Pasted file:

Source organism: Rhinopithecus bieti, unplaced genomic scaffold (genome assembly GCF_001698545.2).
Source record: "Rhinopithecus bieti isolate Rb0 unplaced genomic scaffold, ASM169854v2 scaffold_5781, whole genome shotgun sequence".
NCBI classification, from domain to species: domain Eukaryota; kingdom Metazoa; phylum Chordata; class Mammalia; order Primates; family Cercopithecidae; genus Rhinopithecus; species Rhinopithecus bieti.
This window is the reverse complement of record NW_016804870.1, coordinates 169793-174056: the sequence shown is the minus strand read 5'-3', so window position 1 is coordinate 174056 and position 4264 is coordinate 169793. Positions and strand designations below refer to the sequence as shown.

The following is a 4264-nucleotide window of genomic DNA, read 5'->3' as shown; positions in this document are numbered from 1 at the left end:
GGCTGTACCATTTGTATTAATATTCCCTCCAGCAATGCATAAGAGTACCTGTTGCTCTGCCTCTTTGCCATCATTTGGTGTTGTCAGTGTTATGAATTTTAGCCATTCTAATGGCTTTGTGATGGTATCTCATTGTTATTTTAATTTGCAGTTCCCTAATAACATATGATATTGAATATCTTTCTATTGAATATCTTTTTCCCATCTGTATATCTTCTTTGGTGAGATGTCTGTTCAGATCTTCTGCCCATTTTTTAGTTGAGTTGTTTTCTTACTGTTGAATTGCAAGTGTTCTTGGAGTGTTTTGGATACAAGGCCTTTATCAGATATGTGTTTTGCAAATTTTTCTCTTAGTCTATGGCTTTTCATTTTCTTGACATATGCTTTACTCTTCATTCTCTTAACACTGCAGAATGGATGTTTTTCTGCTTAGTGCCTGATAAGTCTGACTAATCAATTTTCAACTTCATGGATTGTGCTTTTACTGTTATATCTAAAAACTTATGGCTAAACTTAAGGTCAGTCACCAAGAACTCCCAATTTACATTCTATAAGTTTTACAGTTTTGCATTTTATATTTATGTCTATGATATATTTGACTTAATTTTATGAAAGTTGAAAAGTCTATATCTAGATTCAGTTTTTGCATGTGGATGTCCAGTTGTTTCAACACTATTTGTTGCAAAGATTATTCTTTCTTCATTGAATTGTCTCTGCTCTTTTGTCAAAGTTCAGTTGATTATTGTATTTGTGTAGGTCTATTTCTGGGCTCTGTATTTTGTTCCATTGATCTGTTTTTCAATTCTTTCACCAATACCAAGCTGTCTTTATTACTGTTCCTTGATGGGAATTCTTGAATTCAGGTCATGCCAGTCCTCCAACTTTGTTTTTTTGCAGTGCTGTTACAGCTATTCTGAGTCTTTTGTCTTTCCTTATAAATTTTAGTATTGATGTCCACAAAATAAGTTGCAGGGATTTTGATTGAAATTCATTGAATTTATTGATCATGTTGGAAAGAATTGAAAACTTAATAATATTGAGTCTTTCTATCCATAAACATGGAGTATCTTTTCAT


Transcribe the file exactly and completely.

Source organism: Rhinopithecus bieti, unplaced genomic scaffold (genome assembly GCF_001698545.2).
Source record: "Rhinopithecus bieti isolate Rb0 unplaced genomic scaffold, ASM169854v2 scaffold_5781, whole genome shotgun sequence".
NCBI classification, from domain to species: domain Eukaryota; kingdom Metazoa; phylum Chordata; class Mammalia; order Primates; family Cercopithecidae; genus Rhinopithecus; species Rhinopithecus bieti.
This window is the reverse complement of record NW_016804870.1, coordinates 169793-174056: the sequence shown is the minus strand read 5'-3', so window position 1 is coordinate 174056 and position 4264 is coordinate 169793. Positions and strand designations below refer to the sequence as shown.

The following is a 4264-nucleotide window of genomic DNA, read 5'->3' as shown; positions in this document are numbered from 1 at the left end:
GGCTGTACCATTTGTATTAATATTCCCTCCAGCAATGCATAAGAGTACCTGTTGCTCTGCCTCTTTGCCATCATTTGGTGTTGTCAGTGTTATGAATTTTAGCCATTCTAATGGCTTTGTGATGGTATCTCATTGTTATTTTAATTTGCAGTTCCCTAATAACATATGATATTGAATATCTTTCTATTGAATATCTTTTTCCCATCTGTATATCTTCTTTGGTGAGATGTCTGTTCAGATCTTCTGCCCATTTTTTAGTTGAGTTGTTTTCTTACTGTTGAATTGCAAGTGTTCTTGGAGTGTTTTGGATACAAGGCCTTTATCAGATATGTGTTTTGCAAATTTTTCTCTTAGTCTATGGCTTTTCATTTTCTTGACATATGCTTTACTCTTCATTCTCTTAACACTGCAGAATGGATGTTTTTCTGCTTAGTGCCTGATAAGTCTGACTAATCAATTTTCAACTTCATGGATTGTGCTTTTACTGTTATATCTAAAAACTTATGGCTAAACTTAAGGTCAGTCACCAAGAACTCCCAATTTACATTCTATAAGTTTTACAGTTTTGCATTTTATATTTATGTCTATGATATATTTGACTTAATTTTATGAAAGTTGAAAAGTCTATATCTAGATTCAGTTTTTGCATGTGGATGTCCAGTTGTTTCAACACTATTTGTTGCAAAGATTATTCTTTCTTCATTGAATTGTCTCTGCTCTTTTGTCAAAGTTCAGTTGATTATTGTATTTGTGTAGGTCTATTTCTGGGCTCTGTATTTTGTTCCATTGATCTGTTTTTCAATTCTTTCACCAATACCAAGCTGTCTTTATTACTGTTCCTTGATGGGAATTCTTGAATTCAGGTCATGCCAGTCCTCCAACTTTGTTTTTTTGCAGTGCTGTTACAGCTATTCTGAGTCTTTTGTCTTTCCTTATAAATTTTAGTATTGATGTCCACAAAATAAGTTGCAGGGATTTTGATTGAAATTCATTGAATTTATTGATCATGTTGGAAAGAATTGAAAACTTAATAATATTGAGTCTTTCTATCCATAAACATGGAGTATCTTTTCAT